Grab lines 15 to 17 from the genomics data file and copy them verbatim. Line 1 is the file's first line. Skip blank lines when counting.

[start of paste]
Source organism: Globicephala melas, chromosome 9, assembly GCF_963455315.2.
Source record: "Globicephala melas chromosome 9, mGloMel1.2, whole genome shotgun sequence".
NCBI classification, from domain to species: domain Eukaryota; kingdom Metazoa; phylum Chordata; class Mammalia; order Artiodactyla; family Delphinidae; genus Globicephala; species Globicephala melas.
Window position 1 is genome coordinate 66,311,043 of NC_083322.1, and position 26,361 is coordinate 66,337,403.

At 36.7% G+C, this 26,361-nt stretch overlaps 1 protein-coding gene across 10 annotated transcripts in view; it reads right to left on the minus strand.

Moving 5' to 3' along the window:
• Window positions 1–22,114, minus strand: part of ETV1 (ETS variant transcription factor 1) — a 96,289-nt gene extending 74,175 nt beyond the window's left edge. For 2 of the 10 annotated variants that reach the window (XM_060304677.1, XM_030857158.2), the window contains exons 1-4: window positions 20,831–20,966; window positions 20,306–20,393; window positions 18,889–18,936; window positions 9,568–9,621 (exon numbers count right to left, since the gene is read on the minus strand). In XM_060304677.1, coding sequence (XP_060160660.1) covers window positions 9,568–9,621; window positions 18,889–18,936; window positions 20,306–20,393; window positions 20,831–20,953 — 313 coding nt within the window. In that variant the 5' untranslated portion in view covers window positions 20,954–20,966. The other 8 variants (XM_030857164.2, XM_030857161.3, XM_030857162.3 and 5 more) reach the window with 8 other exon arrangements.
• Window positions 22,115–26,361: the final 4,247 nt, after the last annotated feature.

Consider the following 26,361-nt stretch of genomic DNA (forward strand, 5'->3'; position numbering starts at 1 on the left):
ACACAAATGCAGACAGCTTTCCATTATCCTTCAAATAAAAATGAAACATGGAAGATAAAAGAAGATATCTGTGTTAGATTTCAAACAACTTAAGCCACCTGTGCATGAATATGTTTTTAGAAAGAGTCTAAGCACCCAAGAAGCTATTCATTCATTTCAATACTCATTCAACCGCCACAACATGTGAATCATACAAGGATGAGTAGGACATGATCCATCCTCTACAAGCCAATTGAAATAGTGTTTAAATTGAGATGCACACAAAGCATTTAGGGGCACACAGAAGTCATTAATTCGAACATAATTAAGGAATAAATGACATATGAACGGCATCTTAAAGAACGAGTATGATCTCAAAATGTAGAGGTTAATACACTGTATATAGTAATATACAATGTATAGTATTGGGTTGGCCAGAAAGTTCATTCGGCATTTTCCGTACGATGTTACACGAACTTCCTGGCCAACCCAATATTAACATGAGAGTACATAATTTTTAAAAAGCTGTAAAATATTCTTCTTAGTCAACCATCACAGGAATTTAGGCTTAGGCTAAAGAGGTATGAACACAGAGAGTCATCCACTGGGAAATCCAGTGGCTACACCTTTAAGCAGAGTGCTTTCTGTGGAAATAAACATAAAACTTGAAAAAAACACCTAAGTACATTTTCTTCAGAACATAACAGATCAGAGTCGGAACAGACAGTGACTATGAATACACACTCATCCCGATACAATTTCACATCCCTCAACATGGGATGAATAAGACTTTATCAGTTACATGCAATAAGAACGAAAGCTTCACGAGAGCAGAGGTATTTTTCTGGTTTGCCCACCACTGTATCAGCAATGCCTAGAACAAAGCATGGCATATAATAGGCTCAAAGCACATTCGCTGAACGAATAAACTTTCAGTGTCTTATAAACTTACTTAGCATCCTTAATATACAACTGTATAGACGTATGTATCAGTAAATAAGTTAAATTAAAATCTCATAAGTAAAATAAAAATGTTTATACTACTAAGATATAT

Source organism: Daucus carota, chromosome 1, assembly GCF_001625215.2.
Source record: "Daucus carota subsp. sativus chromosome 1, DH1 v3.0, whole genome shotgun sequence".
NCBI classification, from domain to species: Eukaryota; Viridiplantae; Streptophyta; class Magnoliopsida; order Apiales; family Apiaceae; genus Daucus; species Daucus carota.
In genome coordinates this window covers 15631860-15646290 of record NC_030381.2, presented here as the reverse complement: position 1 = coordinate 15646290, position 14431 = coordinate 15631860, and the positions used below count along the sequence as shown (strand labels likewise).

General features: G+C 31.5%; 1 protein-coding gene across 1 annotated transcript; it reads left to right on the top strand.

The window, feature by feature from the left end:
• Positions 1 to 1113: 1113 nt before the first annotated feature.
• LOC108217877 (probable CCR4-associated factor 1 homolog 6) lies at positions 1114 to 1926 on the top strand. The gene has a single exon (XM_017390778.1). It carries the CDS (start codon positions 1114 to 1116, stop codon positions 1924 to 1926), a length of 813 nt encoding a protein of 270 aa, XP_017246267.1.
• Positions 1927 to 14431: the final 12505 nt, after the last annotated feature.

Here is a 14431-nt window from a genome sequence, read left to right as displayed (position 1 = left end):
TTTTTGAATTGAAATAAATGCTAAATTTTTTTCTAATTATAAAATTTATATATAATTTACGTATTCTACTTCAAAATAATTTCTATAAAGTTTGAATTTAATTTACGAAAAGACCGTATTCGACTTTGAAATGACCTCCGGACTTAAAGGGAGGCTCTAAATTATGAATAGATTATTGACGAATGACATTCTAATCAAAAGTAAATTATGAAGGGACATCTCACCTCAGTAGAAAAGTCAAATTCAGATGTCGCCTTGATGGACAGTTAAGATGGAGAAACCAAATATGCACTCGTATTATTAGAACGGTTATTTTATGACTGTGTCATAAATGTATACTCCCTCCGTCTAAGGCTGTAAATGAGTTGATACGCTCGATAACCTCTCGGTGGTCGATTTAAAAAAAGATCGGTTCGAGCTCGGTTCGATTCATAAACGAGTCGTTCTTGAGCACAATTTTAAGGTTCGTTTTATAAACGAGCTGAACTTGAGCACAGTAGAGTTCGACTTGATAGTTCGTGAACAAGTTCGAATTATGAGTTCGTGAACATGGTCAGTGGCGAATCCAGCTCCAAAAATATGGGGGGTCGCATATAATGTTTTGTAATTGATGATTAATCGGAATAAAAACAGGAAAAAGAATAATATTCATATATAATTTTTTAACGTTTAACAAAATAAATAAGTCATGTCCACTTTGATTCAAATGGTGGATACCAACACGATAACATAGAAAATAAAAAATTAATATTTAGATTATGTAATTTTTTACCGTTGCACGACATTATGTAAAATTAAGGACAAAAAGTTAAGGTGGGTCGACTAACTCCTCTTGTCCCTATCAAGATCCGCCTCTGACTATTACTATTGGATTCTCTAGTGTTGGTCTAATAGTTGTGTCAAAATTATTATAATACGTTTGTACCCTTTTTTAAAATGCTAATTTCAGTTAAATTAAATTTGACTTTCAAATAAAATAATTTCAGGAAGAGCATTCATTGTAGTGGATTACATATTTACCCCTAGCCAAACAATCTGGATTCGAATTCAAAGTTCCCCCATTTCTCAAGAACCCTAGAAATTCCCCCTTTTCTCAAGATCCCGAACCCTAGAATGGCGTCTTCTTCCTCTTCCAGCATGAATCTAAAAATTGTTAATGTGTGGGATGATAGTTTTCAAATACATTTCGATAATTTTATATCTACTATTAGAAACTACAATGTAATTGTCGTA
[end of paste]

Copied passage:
General features: G+C 31.5%; 1 protein-coding gene across 1 annotated transcript; it reads left to right on the top strand.

The window, feature by feature from the left end:
• Positions 1 to 1113: 1113 nt before the first annotated feature.